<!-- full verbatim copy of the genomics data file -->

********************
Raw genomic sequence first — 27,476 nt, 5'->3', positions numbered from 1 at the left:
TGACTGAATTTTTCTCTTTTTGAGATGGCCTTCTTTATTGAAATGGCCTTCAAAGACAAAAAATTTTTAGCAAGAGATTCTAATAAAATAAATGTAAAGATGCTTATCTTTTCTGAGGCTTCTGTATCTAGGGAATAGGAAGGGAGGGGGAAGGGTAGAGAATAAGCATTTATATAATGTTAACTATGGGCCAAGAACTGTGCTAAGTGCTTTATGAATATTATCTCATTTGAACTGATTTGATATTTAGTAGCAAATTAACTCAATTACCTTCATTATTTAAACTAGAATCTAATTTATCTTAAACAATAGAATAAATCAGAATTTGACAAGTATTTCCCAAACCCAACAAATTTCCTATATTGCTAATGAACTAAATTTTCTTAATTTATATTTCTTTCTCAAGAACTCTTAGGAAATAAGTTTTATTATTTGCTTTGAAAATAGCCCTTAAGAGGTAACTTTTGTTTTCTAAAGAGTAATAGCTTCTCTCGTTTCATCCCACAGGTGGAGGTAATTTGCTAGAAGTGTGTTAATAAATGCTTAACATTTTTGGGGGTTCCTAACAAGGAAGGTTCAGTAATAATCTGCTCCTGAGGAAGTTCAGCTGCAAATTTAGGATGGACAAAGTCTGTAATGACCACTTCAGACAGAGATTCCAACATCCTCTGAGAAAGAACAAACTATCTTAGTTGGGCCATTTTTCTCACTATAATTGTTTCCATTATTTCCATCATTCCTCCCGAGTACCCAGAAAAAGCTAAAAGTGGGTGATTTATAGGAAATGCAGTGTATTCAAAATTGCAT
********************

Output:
Raw genomic sequence first — 27,476 nt, 5'->3', positions numbered from 1 at the left:
TGACTGAATTTTTCTCTTTTTGAGATGGCCTTCTTTATTGAAATGGCCTTCAAAGACAAAAAATTTTTAGCAAGAGATTCTAATAAAATAAATGTAAAGATGCTTATCTTTTCTGAGGCTTCTGTATCTAGGGAATAGGAAGGGAGGGGGAAGGGTAGAGAATAAGCATTTATATAATGTTAACTATGGGCCAAGAACTGTGCTAAGTGCTTTATGAATATTATCTCATTTGAACTGATTTGATATTTAGTAGCAAATTAACTCAATTACCTTCATTATTTAAACTAGAATCTAATTTATCTTAAACAATAGAATAAATCAGAATTTGACAAGTATTTCCCAAACCCAACAAATTTCCTATATTGCTAATGAACTAAATTTTCTTAATTTATATTTCTTTCTCAAGAACTCTTAGGAAATAAGTTTTATTATTTGCTTTGAAAATAGCCCTTAAGAGGTAACTTTTGTTTTCTAAAGAGTAATAGCTTCTCTCGTTTCATCCCACAGGTGGAGGTAATTTGCTAGAAGTGTGTTAATAAATGCTTAACATTTTTGGGGGTTCCTAACAAGGAAGGTTCAGTAATAATCTGCTCCTGAGGAAGTTCAGCTGCAAATTTAGGATGGACAAAGTCTGTAATGACCACTTCAGACAGAGATTCCAACATCCTCTGAGAAAGAACAAACTATCTTAGTTGGGCCATTTTTCTCACTATAATTGTTTCCATTATTTCCATCATTCCTCCCGAGTACCCAGAAAAAGCTAAAAGTGGGTGATTTATAGGAAATGCAGTGTATTCAAAATTGCAT